Kinah [world premiere performances]
Symphony No.2 in C minor (Resurrection)
Melissa Citro (soprano) & Kelley O’Connor (mezzo-soprano)
Wayne State University Symphonic Chorus
Detroit Symphony Orchestra
Reviewed by: Colin Anderson
Reviewed: 6 December, 2015
Venue: Orchestra Hall, Detroit, Michigan
Kinah is the Hebrew word for elegy. In his piece of that name Leonard Slatkin is remembering his parents. Both of Slatkin’s folks were significant and versatile musicians – Felix a violinist, conductor and arranger (including for Frank Sinatra and Nat ‘King’ Cole), Eleanor (née Aller) a cellist. They co-founded the eminent Hollywood String Quartet (alongside, for the most part, Paul Shure and violists Alvin Dinkin or Paul Robyn, certainly on the numerous distinguished recordings, which can now be found on the Testament label), and both played in foremost film-studio ensembles – he was concertmaster of the 20th Century Fox Orchestra, and she led the cellos for Warner Brothers. Korngold wrote his Cello Concerto for her.
Kinah is a belated tribute from the son to his parents, Brahms’s Double Concerto enshrined within it, a piece scheduled for them in 1963 as soloists with the Glendale Symphony (in Los Angeles) that never took place, Felix suffering a fatal heart attack between rehearsals and the concert. He was 47. Leonard Slatkin comments: “I really never had time to mourn, and so it seemed right for me to compose this brief Elegy as a tribute to both my parents. My father would have turned 100 this December  and my mom would have been 98.”
Kinah is scored for metal percussion, four horns, two harps, celesta, piano, strings, and off-stage flugelhorn, trumpet, violin and cello. In this its second performance (the premiere took place the night before), Kinah lasted thirteen minutes and proved to be something of a cosmic creation.
Kinah opens as if bathed in consoling light, and with percussive strokes. The mellow sound of a flugelhorn and, later, the more-intense ones from trumpet are heard from afar (the latter instrument perhaps posing as in Charles Ives’s The Unanswered Question). There is also gentle chanting from harps and chimes, and eloquence from massed cellos (beautifully played). String rustlings, with an aleatoric element, remind of Lutosławski. Coolness, almost from another planet, may be heard in decorative percussion, and there is deeply felt beauty too, almost Pärt-like (reminding, albeit to a cut-off point, of his Cantus in memoriam Benjamin Britten) if more varied and embracing, and ethereal use of harps and piano contrast with feverish moments from horns and percussion.
The Brahms Concerto, the opening of its slow movement, comes from afar too, on the composer’s chosen solo instruments, as if calling from ages ago, surrounded by orchestral halos (here having to survive rude coughing from some in the audience) and with a soft gong stroke to infinity.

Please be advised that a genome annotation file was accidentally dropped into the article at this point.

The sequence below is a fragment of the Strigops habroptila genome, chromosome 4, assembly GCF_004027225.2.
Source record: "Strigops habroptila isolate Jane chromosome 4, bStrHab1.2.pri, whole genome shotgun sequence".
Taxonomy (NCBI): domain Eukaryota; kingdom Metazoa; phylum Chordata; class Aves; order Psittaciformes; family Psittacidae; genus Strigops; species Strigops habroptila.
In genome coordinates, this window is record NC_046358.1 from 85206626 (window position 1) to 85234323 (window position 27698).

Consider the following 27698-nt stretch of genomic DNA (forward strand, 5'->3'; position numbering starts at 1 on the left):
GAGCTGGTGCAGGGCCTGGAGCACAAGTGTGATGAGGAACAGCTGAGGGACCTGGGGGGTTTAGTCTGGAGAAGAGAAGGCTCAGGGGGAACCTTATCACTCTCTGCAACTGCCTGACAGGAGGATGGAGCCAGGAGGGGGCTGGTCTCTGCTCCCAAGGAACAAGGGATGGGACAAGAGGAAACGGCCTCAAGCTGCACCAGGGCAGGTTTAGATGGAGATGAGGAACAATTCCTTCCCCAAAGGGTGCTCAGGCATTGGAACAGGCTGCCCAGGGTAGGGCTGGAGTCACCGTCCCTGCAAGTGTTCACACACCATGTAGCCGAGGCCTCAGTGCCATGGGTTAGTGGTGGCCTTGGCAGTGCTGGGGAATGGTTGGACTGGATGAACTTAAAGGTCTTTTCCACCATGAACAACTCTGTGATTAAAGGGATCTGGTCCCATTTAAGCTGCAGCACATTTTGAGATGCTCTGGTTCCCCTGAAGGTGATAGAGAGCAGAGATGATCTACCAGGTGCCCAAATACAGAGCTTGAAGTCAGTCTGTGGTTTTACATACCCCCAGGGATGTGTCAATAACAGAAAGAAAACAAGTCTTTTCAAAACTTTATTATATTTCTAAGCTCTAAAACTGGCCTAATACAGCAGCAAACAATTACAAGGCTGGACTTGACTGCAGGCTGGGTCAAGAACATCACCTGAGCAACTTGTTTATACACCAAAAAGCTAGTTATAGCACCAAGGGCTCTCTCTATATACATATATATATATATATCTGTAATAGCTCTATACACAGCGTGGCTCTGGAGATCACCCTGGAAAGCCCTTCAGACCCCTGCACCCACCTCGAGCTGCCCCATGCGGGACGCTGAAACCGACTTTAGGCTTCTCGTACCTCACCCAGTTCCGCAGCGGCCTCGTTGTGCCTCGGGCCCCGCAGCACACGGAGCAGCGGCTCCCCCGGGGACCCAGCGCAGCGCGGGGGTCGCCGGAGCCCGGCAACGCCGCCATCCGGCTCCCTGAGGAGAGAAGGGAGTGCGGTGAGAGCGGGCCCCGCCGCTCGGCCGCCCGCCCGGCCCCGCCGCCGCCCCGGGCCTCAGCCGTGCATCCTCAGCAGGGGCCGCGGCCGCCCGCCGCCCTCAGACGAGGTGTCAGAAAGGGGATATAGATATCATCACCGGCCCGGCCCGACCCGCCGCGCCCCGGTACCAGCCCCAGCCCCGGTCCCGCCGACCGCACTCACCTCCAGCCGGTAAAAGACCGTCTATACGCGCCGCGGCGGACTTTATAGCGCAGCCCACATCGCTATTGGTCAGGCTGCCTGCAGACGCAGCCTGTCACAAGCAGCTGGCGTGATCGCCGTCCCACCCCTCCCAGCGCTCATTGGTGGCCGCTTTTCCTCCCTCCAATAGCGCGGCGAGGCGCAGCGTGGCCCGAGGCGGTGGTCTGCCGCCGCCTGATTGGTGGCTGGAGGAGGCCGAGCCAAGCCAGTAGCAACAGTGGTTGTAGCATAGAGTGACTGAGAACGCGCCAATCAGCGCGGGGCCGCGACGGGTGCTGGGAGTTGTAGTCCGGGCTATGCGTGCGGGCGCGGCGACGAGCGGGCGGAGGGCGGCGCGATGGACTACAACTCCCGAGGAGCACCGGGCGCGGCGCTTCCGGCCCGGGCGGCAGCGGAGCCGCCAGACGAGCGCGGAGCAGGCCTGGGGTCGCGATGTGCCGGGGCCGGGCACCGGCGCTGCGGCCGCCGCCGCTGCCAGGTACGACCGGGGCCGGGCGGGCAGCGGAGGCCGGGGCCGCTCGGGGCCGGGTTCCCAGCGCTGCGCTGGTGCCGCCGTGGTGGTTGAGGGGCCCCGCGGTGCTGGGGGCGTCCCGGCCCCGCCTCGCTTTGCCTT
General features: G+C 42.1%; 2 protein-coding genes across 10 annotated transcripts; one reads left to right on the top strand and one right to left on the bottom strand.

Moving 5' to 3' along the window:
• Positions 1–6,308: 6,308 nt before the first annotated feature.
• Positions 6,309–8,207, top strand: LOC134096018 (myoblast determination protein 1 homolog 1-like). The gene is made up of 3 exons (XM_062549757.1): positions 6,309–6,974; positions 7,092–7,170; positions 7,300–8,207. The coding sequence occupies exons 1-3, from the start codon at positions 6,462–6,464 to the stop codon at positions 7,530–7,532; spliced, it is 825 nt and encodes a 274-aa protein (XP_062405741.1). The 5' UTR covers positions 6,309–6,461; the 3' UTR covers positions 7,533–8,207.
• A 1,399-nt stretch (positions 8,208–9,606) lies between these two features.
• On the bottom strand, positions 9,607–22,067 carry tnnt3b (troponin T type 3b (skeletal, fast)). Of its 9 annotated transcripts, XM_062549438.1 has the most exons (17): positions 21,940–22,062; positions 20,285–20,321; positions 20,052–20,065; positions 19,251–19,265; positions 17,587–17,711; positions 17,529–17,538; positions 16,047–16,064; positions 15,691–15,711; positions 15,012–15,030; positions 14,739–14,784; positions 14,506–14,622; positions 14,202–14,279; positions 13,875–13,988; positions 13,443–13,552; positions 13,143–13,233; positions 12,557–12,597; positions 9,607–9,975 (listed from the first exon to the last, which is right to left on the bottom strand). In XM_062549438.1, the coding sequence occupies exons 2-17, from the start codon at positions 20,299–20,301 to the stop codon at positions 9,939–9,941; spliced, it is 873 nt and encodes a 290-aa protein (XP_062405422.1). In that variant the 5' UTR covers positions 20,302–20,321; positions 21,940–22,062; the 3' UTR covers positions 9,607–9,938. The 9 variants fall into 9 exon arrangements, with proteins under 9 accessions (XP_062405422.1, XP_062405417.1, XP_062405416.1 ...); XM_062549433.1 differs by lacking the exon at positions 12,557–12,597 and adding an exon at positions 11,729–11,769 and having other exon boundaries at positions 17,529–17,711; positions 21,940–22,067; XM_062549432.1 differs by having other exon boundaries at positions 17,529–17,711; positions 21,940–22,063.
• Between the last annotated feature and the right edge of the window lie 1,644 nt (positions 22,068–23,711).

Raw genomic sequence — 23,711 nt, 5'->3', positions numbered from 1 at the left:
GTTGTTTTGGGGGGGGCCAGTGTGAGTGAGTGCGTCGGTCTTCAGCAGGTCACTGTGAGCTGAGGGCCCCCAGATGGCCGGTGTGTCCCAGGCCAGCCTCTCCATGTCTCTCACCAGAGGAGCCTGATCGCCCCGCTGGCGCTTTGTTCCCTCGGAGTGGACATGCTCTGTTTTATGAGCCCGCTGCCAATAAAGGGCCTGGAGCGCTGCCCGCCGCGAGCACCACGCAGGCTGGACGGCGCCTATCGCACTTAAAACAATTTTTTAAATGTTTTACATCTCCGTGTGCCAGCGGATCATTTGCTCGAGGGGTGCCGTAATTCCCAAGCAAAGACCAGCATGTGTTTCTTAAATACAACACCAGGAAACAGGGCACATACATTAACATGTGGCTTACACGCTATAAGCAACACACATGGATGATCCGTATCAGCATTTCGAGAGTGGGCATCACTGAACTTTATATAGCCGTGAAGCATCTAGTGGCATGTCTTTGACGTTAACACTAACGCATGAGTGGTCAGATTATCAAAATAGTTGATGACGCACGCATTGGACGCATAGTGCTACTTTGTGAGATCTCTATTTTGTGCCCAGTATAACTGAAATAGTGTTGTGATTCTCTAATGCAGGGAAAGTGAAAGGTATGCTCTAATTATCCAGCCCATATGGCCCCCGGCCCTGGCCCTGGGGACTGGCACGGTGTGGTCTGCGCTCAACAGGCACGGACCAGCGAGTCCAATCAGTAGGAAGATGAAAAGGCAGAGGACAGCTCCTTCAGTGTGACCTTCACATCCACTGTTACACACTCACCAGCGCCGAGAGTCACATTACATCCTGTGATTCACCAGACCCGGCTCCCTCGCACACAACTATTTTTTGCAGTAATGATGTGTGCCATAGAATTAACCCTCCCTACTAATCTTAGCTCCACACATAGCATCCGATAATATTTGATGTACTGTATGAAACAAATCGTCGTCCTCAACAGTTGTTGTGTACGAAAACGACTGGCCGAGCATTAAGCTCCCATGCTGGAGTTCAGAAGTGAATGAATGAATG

Kinah held the attention and stays in the consciousness, music that is very personal but also with a powerful outreach. Frederick Zlotkin, Leonard’s younger brother (Zlotkin was the family’s original name), played on their mother’s cello. He, alongside violinist Kimberly Kaloyanides Kennedy and Hunter Eberly on flugelhorn and trumpet, as well as those other members of the DSO, all contributed to making Kinah music that goes beyond its initial inspiration.
If an interval was perhaps unexpected, it was advantageous to gather one’s thoughts, after which Mahler’s ‘Resurrection’ Symphony proved to be the perfect fit, given a reading notable for its musical integrity, tremulous, gutsy and wailing from the off. There was a clear funereal tread to the opening movement: nothing showy about this Mahler 2, it being more reflective and darker than can be the case. Slatkin’s organic approach, without sacrificing volatility and eruption, was a stream of consciousness and yielding a more-inward and troubled sense of contemplation.
The second-movement Ländler was given a gentle lilt, the strings’ warmth and expressive prowess catching the ear. Slatkin went straight into the next movement, the ending two pizzicatos answered by the arresting two-note timpani motif for the swirling Scherzo, inherited from Des Knaben Wunderhorn (‘Des Antonius von Padua Fischpredigt’, St Anthony talking to fish), vividly detailed, deftly played, and with a particularly ripe trumpet solo (Eberly again, no doubt). ‘Urlicht’ (Primeval Light, also from Wunderhorn) introduced the rich mezzo of Kelley O’Connor, which triggered responsive brass-playing, her imploring story-telling holding the stage until disrupted by the opening of the Finale. Its scene-setting was pregnant with anticipation, the eruption to the march, and the tempo for the latter, perfectly judged, as were the off-stage perspectives for the band.
With the arrival of the chorus, Slatkin had a baton change and used the one that Mahler drew upon as a conductor during the period of his composing the ‘Resurrection’, presented to Slatkin by Gilbert Kaplan (an authority on the Symphony) earlier in the day. Melissa Citro’s contribution was brightly vibrating (sometimes uncomfortably) and the youthful choir brought humanity to Klopstock’s poem, which culminates (as translated):
“Rise again, yes, rise again,
Will you, my heart, in an instant!
That for which you suffered,
To God will it lead you!”
A slight ensemble hiatus aside, chorus and orchestra disagreeing as the music pushes ever upwards, there was a liberating feel to the uplifting closing measures, the lofty place the Symphony had been heading for these 85 minutes (or so), leaving a very positive impression of togetherness and optimism – much-needed in these tense and troubled times.